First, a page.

As an interesting comparison, Viki also gave me a few tasting squares of the same chocolate paired with tonka beans and date vinegar. This combination won a bronze at the Academy of Chocolate Awards this year as well. Same spicy notes in the aroma, but this one is less sweet, the chocolate is rich, earthy with coffee notes that get stronger in the aftertaste. The tonka is less dominant. The acidity of the vinegar is more noticeable at the back sides of the tongue but it’s still pleasant. Amazing, how different the end result becomes by only changing one ingredient.
Lenka Milk 35%
As you could see from the tonka flavoured bar already, Fabric is open for creative projects with other companies. While the tonka bar was specially created to suit the wines of the maker, in the case of this bar, the visual representation was seemingly more important.
Lenka is a little girl who gets bullied in school for being a bit crummy and has no friends, so starts playing on her own drawing on the pavement until a little boy notices her… The short story is all about empathy, friendship and diversity. Viki really liked the story and was happy to create a Lenka bar for the book. It’s a plain milk chocolate couverture, so there’s not much to talk about the flavour itself, but the design is amazing on its own. Using the book’s own illustration about the crummy red haired, big round-eyed girl, Viki made Lenka’s portrait in chocolate so well that I actually prefer it to the drawing.
Lemon and Cinnamon Pecans
This beautiful round tin is the previous packaging for Viki’s award-winning dragée, pecans enrobed in lemon and cinnamon white chocolate. She was working on her new design when I visited her, and by now, it’s available in a square box, mimicking the packaging of her crochet-style bars to fit more into the whole collection.
The content is the same though. It’s like opening a jewellery box. Brown tissue paper discreetly covers the nuts, you have to open these delicate layers to discover this highly addictive delicacy. We all know, nuts and chocolate are a match made in heaven. You can’t really go wrong with this combination. But to create something that is unique, both pleasing the eyes and the taste buds, is all the more challenging. Viki decided to use her lemon-cinnamon white chocolate, a flavour inspired by the Spanish dessert, crema catalana, and pair it with whole pecan nuts. It smells divine.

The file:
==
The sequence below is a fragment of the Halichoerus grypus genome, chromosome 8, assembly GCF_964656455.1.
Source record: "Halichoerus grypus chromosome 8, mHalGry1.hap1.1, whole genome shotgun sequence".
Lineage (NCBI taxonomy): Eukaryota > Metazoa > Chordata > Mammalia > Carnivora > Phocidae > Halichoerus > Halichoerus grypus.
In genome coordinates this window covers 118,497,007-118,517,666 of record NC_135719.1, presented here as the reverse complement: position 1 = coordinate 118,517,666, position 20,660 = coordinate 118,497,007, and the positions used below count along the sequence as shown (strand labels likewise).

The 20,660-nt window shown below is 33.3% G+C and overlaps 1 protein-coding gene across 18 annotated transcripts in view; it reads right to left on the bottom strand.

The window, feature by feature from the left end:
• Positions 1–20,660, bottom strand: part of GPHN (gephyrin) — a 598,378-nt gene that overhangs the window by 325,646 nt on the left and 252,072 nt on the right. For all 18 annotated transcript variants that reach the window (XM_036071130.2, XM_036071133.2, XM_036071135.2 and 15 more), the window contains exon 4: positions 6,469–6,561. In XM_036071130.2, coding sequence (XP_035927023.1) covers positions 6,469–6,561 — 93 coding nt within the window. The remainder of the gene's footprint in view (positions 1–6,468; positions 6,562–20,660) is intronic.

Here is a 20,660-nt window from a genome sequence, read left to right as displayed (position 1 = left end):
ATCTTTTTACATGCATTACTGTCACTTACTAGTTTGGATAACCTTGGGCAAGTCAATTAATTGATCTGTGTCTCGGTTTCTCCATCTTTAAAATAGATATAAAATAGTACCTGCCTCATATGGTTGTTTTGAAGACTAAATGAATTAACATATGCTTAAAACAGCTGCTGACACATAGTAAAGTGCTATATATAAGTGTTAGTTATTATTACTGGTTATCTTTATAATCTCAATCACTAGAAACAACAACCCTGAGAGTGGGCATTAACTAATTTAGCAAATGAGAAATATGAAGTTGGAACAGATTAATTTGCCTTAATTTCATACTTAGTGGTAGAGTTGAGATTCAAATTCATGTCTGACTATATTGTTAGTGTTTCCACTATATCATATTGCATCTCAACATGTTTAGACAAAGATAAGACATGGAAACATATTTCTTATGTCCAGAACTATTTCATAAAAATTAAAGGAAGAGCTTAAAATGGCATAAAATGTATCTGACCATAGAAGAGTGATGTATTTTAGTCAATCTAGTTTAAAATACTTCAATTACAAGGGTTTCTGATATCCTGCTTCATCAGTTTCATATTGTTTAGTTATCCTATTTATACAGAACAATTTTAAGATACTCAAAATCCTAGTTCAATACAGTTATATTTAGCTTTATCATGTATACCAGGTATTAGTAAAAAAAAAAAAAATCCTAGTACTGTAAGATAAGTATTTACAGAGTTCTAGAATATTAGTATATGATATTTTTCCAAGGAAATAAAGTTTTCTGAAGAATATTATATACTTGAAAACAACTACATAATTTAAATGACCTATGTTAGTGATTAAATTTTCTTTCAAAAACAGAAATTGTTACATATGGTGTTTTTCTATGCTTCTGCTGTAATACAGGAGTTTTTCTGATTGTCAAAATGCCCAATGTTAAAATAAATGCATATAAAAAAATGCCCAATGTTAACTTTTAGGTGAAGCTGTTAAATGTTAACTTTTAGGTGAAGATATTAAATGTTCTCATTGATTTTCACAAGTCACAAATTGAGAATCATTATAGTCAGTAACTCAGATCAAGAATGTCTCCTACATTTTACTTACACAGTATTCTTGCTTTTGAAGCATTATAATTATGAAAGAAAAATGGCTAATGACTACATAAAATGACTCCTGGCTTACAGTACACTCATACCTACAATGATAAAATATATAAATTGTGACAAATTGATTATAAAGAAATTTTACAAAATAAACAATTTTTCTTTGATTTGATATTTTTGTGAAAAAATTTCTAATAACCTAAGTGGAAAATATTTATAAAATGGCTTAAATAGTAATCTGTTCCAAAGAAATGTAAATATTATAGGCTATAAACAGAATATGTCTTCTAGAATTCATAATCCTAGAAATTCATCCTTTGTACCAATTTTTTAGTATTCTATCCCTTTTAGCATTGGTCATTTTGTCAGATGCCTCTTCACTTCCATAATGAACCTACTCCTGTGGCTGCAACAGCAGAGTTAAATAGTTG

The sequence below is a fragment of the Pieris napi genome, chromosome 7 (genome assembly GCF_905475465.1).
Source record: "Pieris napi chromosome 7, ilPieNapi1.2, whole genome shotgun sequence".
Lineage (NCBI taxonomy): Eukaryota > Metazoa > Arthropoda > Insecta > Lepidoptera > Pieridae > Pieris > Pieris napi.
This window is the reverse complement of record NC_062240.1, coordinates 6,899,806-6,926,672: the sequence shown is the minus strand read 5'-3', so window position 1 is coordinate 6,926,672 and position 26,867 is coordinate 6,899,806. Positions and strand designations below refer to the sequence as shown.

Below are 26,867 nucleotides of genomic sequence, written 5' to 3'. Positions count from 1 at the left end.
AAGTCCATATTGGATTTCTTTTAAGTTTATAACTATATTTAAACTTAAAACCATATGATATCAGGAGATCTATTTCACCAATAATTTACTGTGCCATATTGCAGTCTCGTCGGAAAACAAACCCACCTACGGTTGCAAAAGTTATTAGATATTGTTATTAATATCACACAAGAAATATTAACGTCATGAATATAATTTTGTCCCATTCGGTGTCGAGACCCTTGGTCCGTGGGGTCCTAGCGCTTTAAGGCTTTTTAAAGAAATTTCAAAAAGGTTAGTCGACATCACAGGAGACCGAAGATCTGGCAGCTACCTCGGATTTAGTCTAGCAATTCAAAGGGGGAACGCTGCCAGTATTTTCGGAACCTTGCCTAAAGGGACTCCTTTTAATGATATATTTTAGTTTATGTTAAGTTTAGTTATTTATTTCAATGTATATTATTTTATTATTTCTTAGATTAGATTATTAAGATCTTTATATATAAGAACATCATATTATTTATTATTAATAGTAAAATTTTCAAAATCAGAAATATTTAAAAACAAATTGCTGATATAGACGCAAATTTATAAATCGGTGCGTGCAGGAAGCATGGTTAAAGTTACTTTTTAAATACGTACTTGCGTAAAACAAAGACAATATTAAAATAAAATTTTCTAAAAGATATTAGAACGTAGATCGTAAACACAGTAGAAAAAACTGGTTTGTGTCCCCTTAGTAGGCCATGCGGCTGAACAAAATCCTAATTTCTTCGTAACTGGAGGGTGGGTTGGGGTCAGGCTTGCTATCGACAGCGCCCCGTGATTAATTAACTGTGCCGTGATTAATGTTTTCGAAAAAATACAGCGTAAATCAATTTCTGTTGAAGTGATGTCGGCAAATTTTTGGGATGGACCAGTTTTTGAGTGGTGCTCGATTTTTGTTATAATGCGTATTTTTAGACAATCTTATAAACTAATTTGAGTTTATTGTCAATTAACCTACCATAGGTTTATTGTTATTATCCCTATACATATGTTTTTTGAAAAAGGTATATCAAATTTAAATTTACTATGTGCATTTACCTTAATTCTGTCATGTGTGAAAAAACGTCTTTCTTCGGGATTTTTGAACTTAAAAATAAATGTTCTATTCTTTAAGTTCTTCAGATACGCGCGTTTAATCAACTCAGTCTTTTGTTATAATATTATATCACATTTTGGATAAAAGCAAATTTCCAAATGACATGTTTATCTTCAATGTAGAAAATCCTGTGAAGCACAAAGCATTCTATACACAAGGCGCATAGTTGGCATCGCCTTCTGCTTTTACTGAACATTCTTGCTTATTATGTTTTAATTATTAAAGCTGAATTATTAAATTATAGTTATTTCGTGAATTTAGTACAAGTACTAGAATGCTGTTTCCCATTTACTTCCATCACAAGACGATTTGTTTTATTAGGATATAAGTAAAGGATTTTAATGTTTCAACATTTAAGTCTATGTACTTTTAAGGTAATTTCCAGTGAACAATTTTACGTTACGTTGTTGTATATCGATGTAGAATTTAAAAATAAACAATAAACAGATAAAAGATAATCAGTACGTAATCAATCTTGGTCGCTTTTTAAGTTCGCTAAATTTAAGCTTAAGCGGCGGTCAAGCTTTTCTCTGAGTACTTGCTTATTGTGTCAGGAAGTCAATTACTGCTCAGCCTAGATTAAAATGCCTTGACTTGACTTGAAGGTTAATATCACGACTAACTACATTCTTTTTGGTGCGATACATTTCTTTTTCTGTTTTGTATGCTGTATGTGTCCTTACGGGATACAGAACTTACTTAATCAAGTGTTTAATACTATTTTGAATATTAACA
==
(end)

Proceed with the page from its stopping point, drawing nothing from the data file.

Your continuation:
Orange and cinnamon are frequently used together to create a warm, cosy feeling bringing back memories of winter and Christmas time. Here, lemon is used as a twist, and it creates a fresher flavour, more like a summer dessert or ice cream flavour. Biting a pecan in half reveals that the spicy chocolate layer is infinitely thin around the nut, which makes it possible to create a perfect balance between the ingredients. The warmth of the cinnamon works really well with the soft nuttiness of the pecans rounded out by the zingy lemon. Can I just have one more? Oh wait, it’s all gone… This should come with a warning 😊
Fabric really is a tiny chocolate manufacture full of creativity and brave innovation when it comes to flavour combinations. Art, design and textures have a very important role from the first step until the last so the customer gets a product that is both pleasant to look at and also memorable when tasted. Perfect gift idea, or something to treat yourself to. Although the flavour combinations are unique and maybe sound weird sometimes, I think that they are so balanced and well-thought that they can easily become crowd-pleasers. I want to thank Viki for making time for me to visit her and talk about her company and her chocolates and I can’t wait to try her bean-to-bar chocolates in the future too.
Which Fabric bar would YOU like to try?
Disclaimer: I received these chocolates from Viki (Fabric) as a gift during my visit to her atelier but not as an exchange for a good review. My review is 100% my true personal opinion about the products (whether I bought them myself or received as a gift). This is not a paid advertisement for the company.